A 1981 TV movie was supposed to revive The Beverly Hillbillies
Irene Ryan's absence was felt, explaining why the television movie was not a fan favorite.
Do you remember the Beverly Hillbillies movie? No, not the 1993 remake that attempted to portray a modern version of the 1960s classic. We're referring to the made-for-television movie that starred a few original cast members in 1981.
It's called The Return of the Beverly Hillbillies, but the original name was The Beverly Hillbillies: Solving The Energy Crisis. According to a 1981 United Press International article, the hour-and-forty-minute CBS movie aired in the winter. Buddy Ebsen and Donna Douglas reprised their roles, but Max Baer Jr., who became a producer, refused to "tarnish his public image" by playing Jethro again.
Irene Ryan, who played Granny, and Raymond Bailey, who played Mr. Drysdale, passed away before the TV movie came about, so they were not involved. To fill that gap, Paul Henning and other writers created a "fresh" plot to help revive the series for the movie.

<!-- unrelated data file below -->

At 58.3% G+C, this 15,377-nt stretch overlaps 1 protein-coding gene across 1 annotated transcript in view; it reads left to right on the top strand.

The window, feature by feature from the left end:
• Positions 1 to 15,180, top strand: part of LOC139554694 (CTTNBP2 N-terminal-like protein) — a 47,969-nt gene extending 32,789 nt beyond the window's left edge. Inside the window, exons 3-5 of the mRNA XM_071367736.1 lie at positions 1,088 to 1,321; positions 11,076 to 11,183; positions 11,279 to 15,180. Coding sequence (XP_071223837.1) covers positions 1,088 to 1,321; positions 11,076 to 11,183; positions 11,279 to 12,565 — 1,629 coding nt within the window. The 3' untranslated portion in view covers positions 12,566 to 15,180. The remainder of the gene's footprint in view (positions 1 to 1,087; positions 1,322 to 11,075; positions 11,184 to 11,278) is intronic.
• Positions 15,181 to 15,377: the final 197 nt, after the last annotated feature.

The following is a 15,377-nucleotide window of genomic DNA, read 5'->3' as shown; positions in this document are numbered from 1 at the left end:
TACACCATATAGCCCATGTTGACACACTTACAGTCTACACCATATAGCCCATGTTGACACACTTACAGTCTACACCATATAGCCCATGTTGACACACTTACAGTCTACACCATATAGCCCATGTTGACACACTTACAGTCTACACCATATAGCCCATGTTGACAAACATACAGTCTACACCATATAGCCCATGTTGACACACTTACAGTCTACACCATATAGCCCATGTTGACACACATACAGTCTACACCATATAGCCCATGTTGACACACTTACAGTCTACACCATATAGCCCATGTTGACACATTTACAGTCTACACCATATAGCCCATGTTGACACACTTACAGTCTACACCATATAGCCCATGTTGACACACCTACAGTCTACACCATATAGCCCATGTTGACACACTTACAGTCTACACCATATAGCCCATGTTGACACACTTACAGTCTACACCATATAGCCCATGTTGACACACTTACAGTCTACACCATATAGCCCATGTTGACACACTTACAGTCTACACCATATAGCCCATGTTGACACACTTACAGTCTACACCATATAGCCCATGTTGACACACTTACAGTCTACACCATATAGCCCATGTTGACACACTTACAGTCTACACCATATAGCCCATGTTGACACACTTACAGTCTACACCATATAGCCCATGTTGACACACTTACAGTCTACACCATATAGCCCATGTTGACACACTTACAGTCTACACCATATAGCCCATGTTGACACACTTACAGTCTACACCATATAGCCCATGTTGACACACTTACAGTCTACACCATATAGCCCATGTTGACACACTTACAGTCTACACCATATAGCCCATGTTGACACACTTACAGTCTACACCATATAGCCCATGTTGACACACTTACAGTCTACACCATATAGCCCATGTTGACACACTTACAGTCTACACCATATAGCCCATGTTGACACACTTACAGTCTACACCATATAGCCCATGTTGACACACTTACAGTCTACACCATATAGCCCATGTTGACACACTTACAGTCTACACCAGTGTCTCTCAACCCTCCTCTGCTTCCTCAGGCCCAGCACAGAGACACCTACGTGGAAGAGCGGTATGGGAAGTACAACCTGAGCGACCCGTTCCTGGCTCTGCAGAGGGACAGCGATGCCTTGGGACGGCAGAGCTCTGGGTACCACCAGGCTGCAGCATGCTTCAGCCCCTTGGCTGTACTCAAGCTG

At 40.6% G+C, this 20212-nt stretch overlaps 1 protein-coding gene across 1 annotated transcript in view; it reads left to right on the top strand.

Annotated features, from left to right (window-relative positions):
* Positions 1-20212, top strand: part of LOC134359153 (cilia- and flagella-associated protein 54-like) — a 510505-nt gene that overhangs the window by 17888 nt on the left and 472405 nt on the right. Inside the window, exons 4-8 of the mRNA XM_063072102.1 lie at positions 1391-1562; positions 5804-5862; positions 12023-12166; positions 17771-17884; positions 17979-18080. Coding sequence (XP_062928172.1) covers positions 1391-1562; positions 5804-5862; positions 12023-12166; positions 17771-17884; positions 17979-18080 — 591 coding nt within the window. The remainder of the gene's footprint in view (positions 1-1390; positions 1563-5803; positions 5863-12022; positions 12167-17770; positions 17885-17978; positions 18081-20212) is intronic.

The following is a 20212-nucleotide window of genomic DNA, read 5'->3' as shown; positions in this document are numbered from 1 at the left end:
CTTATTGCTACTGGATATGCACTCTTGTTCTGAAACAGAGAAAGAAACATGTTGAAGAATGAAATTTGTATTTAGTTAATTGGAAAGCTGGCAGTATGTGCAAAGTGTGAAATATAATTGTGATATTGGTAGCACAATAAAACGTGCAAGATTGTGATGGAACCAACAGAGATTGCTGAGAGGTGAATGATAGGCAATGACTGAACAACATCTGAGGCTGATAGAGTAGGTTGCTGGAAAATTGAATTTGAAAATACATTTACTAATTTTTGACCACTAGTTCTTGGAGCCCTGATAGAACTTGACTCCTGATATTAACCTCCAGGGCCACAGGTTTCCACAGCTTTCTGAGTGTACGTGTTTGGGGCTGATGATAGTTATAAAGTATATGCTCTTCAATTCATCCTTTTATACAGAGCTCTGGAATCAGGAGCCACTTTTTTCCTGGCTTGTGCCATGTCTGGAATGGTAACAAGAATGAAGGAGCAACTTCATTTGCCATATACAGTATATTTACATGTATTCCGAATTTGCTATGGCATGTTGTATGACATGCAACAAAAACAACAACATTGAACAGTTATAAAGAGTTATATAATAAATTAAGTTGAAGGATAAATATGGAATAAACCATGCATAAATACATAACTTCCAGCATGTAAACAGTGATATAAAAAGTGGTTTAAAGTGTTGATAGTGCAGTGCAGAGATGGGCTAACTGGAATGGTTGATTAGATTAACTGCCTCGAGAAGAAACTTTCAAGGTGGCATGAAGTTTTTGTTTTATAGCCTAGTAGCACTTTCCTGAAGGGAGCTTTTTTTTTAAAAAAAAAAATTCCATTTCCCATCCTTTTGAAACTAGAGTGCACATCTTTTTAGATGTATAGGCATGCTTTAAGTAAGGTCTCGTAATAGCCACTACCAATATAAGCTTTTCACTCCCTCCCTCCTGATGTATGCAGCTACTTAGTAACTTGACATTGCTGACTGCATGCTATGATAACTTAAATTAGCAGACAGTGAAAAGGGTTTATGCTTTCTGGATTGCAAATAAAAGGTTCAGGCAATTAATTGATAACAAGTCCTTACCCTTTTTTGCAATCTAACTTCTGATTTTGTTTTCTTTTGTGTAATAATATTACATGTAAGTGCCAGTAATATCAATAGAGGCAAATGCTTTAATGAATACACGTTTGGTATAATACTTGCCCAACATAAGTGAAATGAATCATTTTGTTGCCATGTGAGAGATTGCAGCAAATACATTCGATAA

The National Energy Commission assigned Jane Hathaway (Nancy Kulp) to find Jed, who left behind the luxurious Beverly Hills life to retire in Tennessee. According to the article in the newspaper, "she is accompanied by a hand-wringing government bureaucrat, Werner Klemperer, bent on solving the fuel shortage by learning the secret formula of Granny's powerful moonshine."
Yes, Granny's moonshine was the key to solving the fuel shortage. That's where Granny's maw (Imogene Coca) comes in, as she's the only person with the recipe. It was undoubtedly a different plot than Beverly Hillbillies fans were used to.
Many people didn't like the idea of revisiting a classic, but Buddy Ebsen felt that the new angle would work. "My vibes tell me that Thomas Wolfe may have been wrong when he said, 'You can't go home again,'" he told the United Press International in 1981. "There are new elements to this show and new characters that give it new life. This isn't just a revival."
It seems like Ebsen was trying to speak the "show" part into existence, as if the TV movie was a success, CBS would've made future long-form versions.
However, the ratings were not the best. Many fans believed the humor they once loved was gone, and it wasn't the same without Irene Ryan as Granny.